Gigantic shellfish fiends discovered in Cretaceous seas
New fossil evidence suggests there were gigantic sharks lurking in Cretaceous seas, around 90 million years ago, but they weren't terrifying monsters - these sluggish fish probably sat about on the seafloor, munching on shellfish.
This isn't the first time paleontologists have uncovered fossilized parts of Ptychodus mortoni but new findings in Kansas, US reveal these mysterious sharks that went extinct at the same time as the dinosaurs were probably much bigger and slower-moving than previously thought.
Based on fossilized teeth, scales, and parts of the jaw, the team publishing in the journal Cretaceous Research and led by Kenshu Shimada of DePaul University in Chicago, Illinois, estimate these sharks could have been over 10m in length - longer than two Humvees parked end to end, and larger than the basking sharks that cruise our oceans today.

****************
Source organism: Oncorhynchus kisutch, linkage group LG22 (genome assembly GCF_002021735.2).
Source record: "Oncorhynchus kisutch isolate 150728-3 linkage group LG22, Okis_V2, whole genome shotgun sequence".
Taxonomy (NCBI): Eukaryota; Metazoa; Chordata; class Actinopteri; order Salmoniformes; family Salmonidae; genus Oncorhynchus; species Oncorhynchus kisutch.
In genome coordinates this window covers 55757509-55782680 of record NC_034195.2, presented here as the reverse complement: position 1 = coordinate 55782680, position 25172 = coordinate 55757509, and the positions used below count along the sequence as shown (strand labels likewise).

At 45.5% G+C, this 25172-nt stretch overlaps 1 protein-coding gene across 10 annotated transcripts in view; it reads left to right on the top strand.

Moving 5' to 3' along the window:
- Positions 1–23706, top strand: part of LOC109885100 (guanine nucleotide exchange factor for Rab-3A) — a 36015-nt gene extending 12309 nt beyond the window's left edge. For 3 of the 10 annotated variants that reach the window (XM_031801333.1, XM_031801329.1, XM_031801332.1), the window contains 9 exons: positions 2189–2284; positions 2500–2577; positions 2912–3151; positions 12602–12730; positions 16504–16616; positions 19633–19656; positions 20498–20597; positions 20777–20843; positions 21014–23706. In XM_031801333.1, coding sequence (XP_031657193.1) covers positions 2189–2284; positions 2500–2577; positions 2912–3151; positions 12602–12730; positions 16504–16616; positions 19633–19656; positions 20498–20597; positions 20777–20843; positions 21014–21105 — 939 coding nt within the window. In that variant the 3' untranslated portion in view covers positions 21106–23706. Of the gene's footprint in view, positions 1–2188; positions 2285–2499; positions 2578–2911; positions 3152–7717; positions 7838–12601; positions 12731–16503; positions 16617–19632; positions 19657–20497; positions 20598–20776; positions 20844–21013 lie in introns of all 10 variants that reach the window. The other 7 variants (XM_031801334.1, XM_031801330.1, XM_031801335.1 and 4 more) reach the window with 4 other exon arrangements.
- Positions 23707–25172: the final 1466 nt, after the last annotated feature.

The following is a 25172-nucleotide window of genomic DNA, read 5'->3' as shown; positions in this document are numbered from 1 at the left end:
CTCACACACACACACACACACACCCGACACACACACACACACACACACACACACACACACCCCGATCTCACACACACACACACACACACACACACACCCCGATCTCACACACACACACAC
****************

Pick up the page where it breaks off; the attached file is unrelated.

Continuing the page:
The smooth shape of their scales suggests these sharks were not built for speed: fast swimming sharks tend to have more pointed scales that help to improve swimming efficiency by reducing drag.
Their flat, plate-like teeth would have been perfect for crushing hard shellfish.
It's thought these ancient sharks may have looked similar to modern-day nurse sharks that spend most of their time resting on the seafloor - proving that not all sharks need to keep swimming to breathe, a commonly misconception.
Even bigger ptychondontid shark teeth have been found, suggesting closely related species to Ptychodus mortoni could have been even more gigantic, and perhaps were the biggest ever shellfish eaters known on earth.
But just why these sharks were so enormous, at the same time as many other creatures in the sea including clams and other fish, remains an enticing mystery.